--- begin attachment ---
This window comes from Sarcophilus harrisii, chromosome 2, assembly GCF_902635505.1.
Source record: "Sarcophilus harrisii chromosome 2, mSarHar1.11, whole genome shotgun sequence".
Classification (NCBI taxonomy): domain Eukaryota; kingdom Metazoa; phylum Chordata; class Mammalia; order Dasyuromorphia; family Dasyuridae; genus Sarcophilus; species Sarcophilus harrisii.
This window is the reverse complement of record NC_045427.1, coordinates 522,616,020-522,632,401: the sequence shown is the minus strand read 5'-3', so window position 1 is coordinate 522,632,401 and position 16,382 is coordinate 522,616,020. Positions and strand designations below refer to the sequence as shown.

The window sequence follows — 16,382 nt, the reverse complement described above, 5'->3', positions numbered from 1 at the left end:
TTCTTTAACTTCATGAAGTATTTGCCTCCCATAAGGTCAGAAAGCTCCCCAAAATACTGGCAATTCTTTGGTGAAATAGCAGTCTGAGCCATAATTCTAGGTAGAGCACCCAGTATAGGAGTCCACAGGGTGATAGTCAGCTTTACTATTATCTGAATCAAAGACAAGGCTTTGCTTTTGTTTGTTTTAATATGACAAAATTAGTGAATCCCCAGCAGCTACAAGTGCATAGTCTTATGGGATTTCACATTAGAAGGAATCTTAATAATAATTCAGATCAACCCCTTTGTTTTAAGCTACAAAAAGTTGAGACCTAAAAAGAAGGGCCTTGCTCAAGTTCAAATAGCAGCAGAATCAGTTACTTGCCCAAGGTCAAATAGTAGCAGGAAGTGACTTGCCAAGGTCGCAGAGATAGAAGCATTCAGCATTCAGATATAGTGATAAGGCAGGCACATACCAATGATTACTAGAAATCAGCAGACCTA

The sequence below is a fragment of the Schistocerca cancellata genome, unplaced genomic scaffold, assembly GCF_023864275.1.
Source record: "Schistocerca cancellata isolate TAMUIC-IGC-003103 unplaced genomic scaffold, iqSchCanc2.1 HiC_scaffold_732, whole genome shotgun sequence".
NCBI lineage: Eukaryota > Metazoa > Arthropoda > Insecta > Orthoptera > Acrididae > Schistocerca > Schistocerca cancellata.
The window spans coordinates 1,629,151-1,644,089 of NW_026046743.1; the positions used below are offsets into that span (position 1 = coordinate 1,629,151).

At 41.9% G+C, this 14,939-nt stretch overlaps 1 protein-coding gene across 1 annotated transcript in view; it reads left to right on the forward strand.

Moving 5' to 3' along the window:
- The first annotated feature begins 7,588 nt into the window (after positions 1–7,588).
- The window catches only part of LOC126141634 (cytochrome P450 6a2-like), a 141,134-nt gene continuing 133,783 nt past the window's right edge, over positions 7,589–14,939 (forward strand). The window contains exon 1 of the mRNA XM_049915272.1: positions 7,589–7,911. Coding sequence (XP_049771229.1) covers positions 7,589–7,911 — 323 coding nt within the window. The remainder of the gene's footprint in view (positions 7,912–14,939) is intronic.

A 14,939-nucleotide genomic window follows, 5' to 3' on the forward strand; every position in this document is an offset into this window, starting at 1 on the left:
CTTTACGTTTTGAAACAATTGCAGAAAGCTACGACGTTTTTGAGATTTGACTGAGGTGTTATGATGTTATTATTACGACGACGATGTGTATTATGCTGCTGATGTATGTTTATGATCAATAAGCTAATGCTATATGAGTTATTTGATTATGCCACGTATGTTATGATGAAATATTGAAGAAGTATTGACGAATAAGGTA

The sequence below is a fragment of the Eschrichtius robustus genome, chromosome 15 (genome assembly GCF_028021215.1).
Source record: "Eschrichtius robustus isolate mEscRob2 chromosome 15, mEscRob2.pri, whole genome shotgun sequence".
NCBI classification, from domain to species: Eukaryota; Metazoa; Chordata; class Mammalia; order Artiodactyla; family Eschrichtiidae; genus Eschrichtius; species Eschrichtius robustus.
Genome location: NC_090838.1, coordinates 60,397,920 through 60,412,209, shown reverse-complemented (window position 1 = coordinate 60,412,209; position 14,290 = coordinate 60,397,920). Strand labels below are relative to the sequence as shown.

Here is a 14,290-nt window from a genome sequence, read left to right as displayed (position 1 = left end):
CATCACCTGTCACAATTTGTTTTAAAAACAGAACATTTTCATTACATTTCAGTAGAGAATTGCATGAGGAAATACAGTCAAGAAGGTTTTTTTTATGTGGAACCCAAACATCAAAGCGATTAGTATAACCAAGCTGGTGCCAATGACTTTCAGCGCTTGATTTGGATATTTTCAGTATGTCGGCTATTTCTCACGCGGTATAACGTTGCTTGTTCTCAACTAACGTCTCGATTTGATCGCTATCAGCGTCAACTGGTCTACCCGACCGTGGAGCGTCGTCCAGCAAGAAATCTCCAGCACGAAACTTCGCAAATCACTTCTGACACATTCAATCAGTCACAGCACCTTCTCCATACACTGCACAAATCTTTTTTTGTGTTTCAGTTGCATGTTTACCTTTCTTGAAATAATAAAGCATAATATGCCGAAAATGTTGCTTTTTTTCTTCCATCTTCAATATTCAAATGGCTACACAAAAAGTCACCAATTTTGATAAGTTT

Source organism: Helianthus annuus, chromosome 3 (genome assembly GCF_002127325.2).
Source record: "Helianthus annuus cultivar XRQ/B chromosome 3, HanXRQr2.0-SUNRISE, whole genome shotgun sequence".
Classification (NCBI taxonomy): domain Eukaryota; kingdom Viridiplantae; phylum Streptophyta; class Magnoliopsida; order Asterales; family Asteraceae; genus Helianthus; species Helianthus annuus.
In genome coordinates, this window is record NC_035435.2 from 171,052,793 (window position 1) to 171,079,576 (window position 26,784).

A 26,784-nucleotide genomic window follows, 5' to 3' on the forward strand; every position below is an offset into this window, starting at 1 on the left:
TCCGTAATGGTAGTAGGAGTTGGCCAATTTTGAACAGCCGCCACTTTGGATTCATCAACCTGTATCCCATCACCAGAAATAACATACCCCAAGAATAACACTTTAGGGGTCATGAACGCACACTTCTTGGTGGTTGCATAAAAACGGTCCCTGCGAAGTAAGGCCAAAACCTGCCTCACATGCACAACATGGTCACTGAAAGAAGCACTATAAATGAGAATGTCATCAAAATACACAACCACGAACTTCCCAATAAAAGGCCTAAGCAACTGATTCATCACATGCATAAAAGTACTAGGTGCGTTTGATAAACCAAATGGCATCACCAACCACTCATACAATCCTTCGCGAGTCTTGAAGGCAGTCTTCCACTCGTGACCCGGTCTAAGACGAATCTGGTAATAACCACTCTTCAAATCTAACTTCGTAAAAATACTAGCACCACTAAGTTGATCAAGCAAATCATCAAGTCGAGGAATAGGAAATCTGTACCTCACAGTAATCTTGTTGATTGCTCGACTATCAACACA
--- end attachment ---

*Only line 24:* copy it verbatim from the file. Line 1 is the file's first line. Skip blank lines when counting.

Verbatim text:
Source record: "Helianthus annuus cultivar XRQ/B chromosome 3, HanXRQr2.0-SUNRISE, whole genome shotgun sequence".